The other usage of the term Holy Ghost or Holy Spirit is actually used specifically for archangel Gabriel.  He is called Roohul Qudoos which means Holy Spirit or AlRoohul Ameenwhich means Honest Spirit.  The Qur’an mentions him as the angel who brought revelation to prophets in the past including Prophet Muhammad.

“We gave Moses the Book and followed him up with a succession of apostles; We gave Jesus the son of Mary Clear (Signs) and strengthened him with the Holy Spirit. Is it that whenever there comes to you an apostle with what ye yourselves desire not, ye are puffed up with pride?- Some ye called impostors, and others ye slay!” (2:87)

“Then will Allah say: “O Jesus the son of Mary! Recount My favour to thee and to thy mother. Behold! I strengthened thee with the Holy Spirit, so that thou didst speak to the people in childhood and in maturity. Behold! I taught thee the Book and Wisdom, the Law and the Gospel and behold! thou makest out of clay, as it were, the figure of a bird, by My leave, and thou breathest into it and it becometh a bird by My leave, and thou healest those born blind, and the lepers, by My leave. And behold! thou bringest forth the dead by My leave. And behold! I did restrain the Children of Israel from (violence to) thee when thou didst show them the clear Signs, and the unbelievers among them said: ‘This is nothing but evident magic.'” (5:110)

All of these verses show that Roohul Qudoos is actually referring specifically to Gabriel.  According to Islam, Gabriel and all other angels are creations of Allah- they are not part of Him.  They are all servants of God just as the prophets are.

 
 

Host:  What negations are there of the divine nature of Jesus in the Qur’an? The Qur’an itself has only denied that Jesus was the son of God and that God was the father of Jesus.

Jamal Badawi:

Some writers don’t have a deep understanding of the Qur’an, they quote one verse and they don’t relay other verses that relate to the same subject.  In fact, what the Qur’an negates is all forms of deification whether it is in the mainstream of Christianity, or those who were regarded as heretics at one point or other in the history of the Church.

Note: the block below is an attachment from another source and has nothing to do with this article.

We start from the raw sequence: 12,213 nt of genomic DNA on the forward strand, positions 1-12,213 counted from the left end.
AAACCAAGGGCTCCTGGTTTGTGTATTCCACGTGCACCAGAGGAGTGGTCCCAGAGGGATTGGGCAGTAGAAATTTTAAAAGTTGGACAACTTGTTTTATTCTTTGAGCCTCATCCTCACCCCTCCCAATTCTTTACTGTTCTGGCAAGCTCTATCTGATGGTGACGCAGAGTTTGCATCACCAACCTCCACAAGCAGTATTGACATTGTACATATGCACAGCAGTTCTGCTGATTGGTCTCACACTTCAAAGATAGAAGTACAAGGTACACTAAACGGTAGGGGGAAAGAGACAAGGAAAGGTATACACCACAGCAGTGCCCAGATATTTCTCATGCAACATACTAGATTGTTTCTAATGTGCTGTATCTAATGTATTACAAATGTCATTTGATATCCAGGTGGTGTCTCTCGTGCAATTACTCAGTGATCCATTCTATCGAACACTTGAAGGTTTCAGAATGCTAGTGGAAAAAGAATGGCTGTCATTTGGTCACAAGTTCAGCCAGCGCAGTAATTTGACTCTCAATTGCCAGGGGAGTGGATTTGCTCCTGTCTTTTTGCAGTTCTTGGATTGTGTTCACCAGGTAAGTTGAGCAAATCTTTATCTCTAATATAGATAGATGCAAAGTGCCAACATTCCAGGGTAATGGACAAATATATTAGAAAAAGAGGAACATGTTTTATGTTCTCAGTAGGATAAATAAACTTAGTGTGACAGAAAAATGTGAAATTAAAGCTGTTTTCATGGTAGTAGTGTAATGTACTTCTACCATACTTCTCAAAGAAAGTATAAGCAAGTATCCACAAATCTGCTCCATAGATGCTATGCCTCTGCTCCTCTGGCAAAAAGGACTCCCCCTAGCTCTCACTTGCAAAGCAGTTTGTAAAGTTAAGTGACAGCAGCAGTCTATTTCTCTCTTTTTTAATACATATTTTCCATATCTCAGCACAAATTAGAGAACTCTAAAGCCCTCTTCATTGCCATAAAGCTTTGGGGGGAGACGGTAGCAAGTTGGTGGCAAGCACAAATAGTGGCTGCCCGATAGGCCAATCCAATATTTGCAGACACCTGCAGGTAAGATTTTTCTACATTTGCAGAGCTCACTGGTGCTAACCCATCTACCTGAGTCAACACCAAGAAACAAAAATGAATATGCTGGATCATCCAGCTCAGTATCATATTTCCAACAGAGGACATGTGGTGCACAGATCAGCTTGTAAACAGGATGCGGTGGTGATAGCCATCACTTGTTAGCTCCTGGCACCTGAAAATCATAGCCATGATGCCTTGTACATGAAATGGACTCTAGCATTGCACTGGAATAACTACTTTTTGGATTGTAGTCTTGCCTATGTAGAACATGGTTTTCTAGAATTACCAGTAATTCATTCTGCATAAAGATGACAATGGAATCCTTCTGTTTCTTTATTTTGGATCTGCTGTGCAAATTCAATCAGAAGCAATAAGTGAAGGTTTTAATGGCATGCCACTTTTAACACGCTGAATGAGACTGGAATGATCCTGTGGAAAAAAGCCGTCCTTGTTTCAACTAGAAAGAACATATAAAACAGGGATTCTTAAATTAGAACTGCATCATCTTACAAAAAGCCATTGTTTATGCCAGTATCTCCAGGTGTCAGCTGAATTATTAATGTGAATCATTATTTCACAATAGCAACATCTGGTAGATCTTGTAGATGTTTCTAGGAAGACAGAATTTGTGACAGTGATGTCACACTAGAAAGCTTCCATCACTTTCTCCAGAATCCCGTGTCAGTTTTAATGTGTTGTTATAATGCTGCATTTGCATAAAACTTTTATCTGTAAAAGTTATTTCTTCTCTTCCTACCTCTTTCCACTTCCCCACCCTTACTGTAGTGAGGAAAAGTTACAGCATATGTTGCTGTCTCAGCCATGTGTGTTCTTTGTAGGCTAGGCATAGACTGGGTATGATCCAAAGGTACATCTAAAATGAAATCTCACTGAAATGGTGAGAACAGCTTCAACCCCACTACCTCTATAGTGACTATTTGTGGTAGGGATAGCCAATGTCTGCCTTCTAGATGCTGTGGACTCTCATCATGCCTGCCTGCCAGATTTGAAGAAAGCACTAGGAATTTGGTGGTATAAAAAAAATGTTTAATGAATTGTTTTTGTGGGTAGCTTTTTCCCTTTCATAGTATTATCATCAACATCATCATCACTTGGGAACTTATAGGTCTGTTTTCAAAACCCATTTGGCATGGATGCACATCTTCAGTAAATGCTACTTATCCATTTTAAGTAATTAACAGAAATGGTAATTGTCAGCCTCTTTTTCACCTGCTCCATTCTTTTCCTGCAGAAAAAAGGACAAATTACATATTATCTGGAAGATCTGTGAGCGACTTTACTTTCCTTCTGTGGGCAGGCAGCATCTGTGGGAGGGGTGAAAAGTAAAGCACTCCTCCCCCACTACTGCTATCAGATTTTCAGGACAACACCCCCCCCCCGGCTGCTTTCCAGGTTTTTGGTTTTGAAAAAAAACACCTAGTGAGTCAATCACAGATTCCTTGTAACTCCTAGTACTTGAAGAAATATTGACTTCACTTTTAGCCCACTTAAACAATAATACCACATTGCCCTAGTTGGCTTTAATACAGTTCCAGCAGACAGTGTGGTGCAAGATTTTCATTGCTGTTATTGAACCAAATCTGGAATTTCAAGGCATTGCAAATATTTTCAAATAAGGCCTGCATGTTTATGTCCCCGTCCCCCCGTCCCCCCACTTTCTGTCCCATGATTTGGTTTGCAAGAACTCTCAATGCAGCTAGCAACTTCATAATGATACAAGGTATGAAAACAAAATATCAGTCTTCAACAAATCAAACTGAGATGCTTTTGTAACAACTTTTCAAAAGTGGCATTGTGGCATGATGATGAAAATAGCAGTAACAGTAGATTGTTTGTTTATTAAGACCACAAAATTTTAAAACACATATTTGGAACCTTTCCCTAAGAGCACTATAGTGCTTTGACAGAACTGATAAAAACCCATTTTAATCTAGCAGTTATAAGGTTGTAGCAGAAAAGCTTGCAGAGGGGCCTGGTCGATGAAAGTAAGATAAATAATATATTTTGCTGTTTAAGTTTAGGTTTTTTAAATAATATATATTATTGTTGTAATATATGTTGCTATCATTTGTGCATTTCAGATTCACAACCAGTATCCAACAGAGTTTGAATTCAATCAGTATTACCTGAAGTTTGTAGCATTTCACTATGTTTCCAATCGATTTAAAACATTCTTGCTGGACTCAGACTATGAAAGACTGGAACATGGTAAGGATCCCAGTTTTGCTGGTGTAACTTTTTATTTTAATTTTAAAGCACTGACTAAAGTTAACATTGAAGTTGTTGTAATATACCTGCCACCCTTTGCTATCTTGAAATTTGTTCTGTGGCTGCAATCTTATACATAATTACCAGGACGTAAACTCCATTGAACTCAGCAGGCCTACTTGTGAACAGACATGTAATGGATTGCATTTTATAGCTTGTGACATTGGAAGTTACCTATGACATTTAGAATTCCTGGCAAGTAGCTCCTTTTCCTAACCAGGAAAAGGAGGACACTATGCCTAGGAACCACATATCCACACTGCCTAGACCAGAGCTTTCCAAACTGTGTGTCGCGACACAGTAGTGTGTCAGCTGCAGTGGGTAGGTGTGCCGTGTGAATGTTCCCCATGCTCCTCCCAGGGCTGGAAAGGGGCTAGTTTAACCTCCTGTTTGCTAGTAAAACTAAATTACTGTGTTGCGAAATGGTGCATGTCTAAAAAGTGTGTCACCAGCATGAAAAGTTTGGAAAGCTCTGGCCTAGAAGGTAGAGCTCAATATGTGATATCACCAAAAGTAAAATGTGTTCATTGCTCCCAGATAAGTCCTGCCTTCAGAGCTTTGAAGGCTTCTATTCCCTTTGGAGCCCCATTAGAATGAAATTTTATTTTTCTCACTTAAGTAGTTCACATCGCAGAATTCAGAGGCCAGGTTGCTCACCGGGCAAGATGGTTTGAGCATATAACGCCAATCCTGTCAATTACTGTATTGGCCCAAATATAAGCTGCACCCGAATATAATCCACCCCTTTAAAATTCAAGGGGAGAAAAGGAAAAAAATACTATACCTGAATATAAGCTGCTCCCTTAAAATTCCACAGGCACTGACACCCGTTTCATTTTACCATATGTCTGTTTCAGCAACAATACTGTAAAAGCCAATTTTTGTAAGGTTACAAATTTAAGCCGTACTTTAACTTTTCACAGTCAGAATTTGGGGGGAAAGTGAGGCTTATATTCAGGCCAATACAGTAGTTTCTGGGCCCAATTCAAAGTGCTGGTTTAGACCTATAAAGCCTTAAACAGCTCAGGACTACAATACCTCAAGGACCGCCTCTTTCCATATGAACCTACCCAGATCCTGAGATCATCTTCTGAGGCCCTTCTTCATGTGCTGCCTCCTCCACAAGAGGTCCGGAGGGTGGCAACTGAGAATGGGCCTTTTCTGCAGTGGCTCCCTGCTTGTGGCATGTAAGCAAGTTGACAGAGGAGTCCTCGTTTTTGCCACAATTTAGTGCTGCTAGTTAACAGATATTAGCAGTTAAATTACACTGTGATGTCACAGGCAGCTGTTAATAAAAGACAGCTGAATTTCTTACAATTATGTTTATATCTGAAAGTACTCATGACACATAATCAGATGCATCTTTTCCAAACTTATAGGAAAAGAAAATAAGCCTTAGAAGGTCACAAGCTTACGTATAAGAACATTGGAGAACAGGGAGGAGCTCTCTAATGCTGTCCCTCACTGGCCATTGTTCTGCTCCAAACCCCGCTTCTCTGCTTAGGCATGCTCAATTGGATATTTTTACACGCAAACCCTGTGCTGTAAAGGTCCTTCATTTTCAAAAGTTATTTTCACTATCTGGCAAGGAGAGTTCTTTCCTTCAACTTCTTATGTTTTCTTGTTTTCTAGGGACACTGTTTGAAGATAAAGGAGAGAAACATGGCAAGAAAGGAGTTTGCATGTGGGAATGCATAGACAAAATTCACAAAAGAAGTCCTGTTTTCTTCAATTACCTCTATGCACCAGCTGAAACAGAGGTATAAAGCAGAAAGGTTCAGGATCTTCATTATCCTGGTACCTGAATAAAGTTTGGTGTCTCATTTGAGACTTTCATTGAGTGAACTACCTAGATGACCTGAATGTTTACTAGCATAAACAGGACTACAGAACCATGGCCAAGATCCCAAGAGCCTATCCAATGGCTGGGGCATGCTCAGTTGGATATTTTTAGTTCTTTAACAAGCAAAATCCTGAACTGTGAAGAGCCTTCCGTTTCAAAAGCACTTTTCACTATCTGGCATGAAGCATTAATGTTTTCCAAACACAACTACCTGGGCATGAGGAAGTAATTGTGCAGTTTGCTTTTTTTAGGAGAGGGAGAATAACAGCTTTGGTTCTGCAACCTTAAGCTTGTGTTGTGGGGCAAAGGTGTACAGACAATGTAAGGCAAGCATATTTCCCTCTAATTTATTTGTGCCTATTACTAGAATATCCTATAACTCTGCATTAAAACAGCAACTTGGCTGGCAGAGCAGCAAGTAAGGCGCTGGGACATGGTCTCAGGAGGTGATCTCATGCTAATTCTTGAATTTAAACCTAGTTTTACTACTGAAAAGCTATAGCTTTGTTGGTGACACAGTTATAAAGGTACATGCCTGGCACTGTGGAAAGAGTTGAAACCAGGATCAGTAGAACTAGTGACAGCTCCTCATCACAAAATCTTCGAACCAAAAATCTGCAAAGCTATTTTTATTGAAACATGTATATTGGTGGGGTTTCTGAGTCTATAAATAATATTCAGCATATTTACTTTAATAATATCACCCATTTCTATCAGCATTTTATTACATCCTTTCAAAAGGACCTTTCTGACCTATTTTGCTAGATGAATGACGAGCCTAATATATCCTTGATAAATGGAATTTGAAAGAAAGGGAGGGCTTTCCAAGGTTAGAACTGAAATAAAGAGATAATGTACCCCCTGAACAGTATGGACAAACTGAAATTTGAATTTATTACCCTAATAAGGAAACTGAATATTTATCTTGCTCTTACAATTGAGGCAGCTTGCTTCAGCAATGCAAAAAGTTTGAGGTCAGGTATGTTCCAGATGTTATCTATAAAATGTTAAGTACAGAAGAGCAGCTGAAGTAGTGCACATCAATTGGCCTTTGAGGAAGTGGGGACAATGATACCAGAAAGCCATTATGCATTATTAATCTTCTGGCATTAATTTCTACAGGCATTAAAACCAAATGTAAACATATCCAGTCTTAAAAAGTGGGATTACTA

For example, the Qur’an states, “And behold! Allah will say: “O Jesus the son of Mary! Didst thou say unto men, worship me and my mother as gods in derogation of Allah.?” He will say: “Glory to Thee! never could I say what I had no right (to say). Had I said such a thing, thou wouldst indeed have known it. Thou knowest what is in my heart, Though I know not what is in Thine. For Thou knowest in full all that is hidden.  Never said I to them aught except what Thou didst command me to say, to wit, ‘worship Allah, my Lord and your Lord.'” (5:116-120)

The Qur’an also says, “They do blaspheme who say: “(Allah) is Christ the son of Mary.” But said Christ: “O Children of Israel! worship Allah, my Lord and your Lord.” Whoever joins other gods with Allah,- Allah will forbid him the garden, and the Fire will be his abode. There will for the wrong-doers be no one to help.” (5:72)

This chapter continues, “They do blaspheme who say: Allah is one of three in a Trinity: for there is no god except One Allah. If they desist not from their word (of blasphemy), verily a grievous penalty will befall the blasphemers among them.  Why turn they not to Allah, and seek His forgiveness? For Allah is Oft- forgiving, Most Merciful.  Christ the son of Mary was no more than an apostle; many were the apostles that passed away before him.” (5:73)

Finally, one may recall in our series on Islamic monotheism that the idea of God sending a son to take away the sins of humanity is also negated in the Qur’an in chapter 112, which one of the shortest and most important chapters in the Qur’an. It says, “Say: He is Allah, the One and Only; Allah, the Eternal, Absolute;  He begetteth not, nor is He begotten;  And there is none like unto Him.” (112:1-4) The idea of God having a son and all other forms of deification are very clearly negated in the Qur’an.  Muslims believe that Jesus never said anything that implied his divinity.

 
 

Host:  Why then in the Qur’an, when God speaks about creation and that is exactly the same as The Old Testament, does He say ‘We have created?  Why does God say We and not I?

Jamal Badawi:

There was an argument that was raise saying that the Qur’an proves the trinity because God says ‘We’ and, in Arabic, we refers to the plural meaning at least three. It is well known that in many languages, Arabic and English included, and in The Old Testament the term we is used by those in power.  For example, historically Kings and Queens and other royalty have used the word we when talking of themselves.  Of course when God speaks, He’s entitled to use this majestic form of the language.